So what can we do? Well let me show another picture, the same view taken the same time of day, but the sun has been obscured by some heavy clouds:
So here is something that you can do: hanging light, gauzy white curtains in front of a southern window will scatter the light in all directions, creating a very even, very pleasant light all over the room (if the curtains are too lacy, i.e. with a bunch of small holes, this will not work as well). To illustrate, here is the same view again, same time of day, not a cloud between the sun and my window, but with an ordinary white bed sheet tacked up in front of the window:
(I think that is Cleo's ear right there ^ )Even the ceiling is pretty well lit here. True, there is still a fair amount of glare by the window itself, but everything else in the room is beautifully even. This is ideal lighting for most tasks.
The white curtain is a very low tech, very cheap fix for a south facing window. Closed, it provides privacy and diffuse light. On a heavily overcast or rainy day you may want to open it, as the curtain does reduce the total amount of light getting in (some is reflected back out the window again).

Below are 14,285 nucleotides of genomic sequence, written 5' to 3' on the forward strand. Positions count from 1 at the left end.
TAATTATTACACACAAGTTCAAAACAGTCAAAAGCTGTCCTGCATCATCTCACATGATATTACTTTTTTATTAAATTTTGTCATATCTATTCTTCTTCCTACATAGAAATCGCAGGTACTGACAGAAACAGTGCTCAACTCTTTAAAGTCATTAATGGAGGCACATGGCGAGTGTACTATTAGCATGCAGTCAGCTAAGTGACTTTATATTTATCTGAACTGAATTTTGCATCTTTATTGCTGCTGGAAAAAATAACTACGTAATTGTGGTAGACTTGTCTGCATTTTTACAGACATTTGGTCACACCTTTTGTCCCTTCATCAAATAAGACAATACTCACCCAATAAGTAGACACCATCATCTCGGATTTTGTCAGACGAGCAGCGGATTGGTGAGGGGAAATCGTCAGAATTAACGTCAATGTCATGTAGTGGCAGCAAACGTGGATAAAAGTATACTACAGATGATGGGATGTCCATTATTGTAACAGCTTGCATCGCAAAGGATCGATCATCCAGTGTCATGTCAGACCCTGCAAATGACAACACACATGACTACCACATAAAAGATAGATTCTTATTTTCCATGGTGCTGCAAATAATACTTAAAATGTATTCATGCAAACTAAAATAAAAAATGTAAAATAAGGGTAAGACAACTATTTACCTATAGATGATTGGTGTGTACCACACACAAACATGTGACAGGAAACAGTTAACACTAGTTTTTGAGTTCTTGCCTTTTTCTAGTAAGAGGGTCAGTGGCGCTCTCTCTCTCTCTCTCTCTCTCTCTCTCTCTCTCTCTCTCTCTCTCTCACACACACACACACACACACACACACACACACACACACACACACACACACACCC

There are other, more permanent solutions as well (like using frosted glass) but they are mostly more expensive, and as above, not up to an individual tenant or worker. Also, frosted glass makes a view from the window impossible, while curtains can be drawn back. But here is one more thing that you can do to maximize daylight in a room with a south facing window:
Using these two techniques in conjunction, the curtain and the mirror, you can get enough light to fill a room evenly and beautifully. Once the contrast is dealt with, the fact that a southern window gets so much light becomes useful: even a very small window will provide enough light to fill the room most days.